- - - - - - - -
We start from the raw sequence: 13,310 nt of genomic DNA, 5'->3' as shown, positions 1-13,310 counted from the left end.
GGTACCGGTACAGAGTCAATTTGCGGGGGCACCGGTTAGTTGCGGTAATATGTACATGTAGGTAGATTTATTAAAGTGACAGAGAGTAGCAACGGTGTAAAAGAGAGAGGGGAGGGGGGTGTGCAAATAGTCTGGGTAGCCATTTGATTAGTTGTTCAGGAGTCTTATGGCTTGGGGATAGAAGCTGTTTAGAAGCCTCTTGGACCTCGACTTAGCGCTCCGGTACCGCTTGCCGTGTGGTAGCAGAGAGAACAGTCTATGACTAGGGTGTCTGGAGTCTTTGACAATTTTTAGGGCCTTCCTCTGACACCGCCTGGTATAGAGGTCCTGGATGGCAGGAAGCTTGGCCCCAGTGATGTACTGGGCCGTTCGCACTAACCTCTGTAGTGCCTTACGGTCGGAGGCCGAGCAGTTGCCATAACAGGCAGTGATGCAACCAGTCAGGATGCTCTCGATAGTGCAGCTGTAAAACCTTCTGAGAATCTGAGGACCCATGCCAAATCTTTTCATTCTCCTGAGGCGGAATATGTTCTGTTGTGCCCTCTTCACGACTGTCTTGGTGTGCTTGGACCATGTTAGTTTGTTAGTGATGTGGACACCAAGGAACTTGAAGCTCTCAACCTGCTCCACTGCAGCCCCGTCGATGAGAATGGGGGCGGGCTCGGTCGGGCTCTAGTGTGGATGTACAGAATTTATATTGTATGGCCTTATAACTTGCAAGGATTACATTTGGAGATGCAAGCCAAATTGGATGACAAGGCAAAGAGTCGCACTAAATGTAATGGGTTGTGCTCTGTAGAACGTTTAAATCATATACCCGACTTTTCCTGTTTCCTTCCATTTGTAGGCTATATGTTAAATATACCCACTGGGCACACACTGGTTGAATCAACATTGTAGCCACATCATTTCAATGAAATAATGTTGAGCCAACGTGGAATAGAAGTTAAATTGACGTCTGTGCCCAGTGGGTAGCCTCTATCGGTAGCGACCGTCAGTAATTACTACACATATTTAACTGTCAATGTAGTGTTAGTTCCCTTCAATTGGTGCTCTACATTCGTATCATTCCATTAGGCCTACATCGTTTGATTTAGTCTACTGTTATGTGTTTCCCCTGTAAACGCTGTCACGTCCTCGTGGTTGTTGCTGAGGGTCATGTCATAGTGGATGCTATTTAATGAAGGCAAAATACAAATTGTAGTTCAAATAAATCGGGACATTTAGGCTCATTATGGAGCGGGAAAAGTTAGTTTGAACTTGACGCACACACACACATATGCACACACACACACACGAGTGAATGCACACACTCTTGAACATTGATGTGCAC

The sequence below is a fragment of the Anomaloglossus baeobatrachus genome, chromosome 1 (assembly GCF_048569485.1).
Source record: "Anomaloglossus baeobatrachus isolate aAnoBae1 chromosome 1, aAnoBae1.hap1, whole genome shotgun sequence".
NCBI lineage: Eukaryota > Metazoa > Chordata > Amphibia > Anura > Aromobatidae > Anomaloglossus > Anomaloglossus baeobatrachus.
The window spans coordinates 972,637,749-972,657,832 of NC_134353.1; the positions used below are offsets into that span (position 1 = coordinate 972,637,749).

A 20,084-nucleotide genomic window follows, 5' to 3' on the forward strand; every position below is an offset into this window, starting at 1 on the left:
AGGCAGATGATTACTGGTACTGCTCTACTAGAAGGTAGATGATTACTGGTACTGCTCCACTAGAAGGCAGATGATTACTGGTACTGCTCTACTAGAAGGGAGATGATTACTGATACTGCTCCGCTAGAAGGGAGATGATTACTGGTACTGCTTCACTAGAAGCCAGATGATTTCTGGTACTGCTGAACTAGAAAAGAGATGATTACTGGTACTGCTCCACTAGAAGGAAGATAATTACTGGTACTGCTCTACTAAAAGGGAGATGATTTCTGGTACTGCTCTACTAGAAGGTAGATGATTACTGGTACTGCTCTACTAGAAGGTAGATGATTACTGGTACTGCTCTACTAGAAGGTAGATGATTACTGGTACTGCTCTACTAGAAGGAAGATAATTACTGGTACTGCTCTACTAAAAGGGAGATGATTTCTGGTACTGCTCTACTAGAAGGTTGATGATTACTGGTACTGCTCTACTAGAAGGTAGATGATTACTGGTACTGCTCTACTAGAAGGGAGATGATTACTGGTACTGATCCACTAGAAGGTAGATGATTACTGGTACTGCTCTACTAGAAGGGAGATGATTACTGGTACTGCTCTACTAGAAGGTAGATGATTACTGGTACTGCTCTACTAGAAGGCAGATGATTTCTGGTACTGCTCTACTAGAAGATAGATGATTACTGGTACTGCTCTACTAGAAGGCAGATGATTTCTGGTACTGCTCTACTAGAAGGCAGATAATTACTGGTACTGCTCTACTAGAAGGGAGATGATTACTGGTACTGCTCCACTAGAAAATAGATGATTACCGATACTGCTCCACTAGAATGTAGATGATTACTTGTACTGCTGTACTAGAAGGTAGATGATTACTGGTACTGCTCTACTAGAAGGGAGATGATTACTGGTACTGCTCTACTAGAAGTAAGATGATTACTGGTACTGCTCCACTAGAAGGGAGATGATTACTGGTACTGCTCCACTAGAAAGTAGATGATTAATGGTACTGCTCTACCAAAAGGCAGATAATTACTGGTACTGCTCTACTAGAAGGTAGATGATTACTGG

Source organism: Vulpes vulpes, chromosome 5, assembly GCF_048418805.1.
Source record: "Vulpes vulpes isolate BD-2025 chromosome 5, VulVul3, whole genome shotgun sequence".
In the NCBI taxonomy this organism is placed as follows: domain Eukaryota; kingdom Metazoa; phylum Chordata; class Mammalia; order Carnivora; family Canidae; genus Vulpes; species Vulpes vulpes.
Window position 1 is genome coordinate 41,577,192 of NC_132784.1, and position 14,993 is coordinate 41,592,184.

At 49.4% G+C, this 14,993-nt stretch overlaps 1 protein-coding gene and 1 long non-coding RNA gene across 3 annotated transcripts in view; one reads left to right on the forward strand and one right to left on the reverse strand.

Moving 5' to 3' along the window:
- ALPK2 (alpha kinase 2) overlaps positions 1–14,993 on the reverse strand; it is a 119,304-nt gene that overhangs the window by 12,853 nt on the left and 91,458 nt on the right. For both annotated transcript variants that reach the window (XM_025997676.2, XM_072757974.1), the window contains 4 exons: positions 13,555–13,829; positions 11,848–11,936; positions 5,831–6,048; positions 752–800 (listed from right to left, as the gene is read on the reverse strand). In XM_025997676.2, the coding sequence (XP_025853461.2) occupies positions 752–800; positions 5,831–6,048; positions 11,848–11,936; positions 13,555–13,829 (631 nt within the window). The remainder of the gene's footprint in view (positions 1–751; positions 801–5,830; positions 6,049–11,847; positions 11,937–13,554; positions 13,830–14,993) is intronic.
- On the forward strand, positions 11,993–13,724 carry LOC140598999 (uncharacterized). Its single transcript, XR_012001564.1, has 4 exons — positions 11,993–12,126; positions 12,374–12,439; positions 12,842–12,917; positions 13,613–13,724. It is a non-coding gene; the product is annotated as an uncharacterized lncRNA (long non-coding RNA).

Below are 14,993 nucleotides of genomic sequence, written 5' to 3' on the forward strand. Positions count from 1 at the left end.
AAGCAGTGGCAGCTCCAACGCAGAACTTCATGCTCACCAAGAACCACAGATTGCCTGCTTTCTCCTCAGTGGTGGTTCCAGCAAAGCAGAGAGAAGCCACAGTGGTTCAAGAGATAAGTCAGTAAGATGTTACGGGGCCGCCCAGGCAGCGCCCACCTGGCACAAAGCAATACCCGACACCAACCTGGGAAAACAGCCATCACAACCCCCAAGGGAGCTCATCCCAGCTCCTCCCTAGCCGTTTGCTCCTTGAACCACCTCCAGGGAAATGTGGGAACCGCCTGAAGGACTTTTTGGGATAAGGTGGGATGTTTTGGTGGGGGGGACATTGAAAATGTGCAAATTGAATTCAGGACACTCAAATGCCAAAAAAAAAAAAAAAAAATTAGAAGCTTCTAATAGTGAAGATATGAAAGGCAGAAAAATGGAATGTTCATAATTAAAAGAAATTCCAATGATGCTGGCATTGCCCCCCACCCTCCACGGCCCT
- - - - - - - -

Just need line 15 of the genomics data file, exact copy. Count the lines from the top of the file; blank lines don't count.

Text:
- ALPK2 (alpha kinase 2) overlaps positions 1–14,993 on the reverse strand; it is a 119,304-nt gene that overhangs the window by 12,853 nt on the left and 91,458 nt on the right. For both annotated transcript variants that reach the window (XM_025997676.2, XM_072757974.1), the window contains 4 exons: positions 13,555–13,829; positions 11,848–11,936; positions 5,831–6,048; positions 752–800 (listed from right to left, as the gene is read on the reverse strand). In XM_025997676.2, the coding sequence (XP_025853461.2) occupies positions 752–800; positions 5,831–6,048; positions 11,848–11,936; positions 13,555–13,829 (631 nt within the window). The remainder of the gene's footprint in view (positions 1–751; positions 801–5,830; positions 6,049–11,847; positions 11,937–13,554; positions 13,830–14,993) is intronic.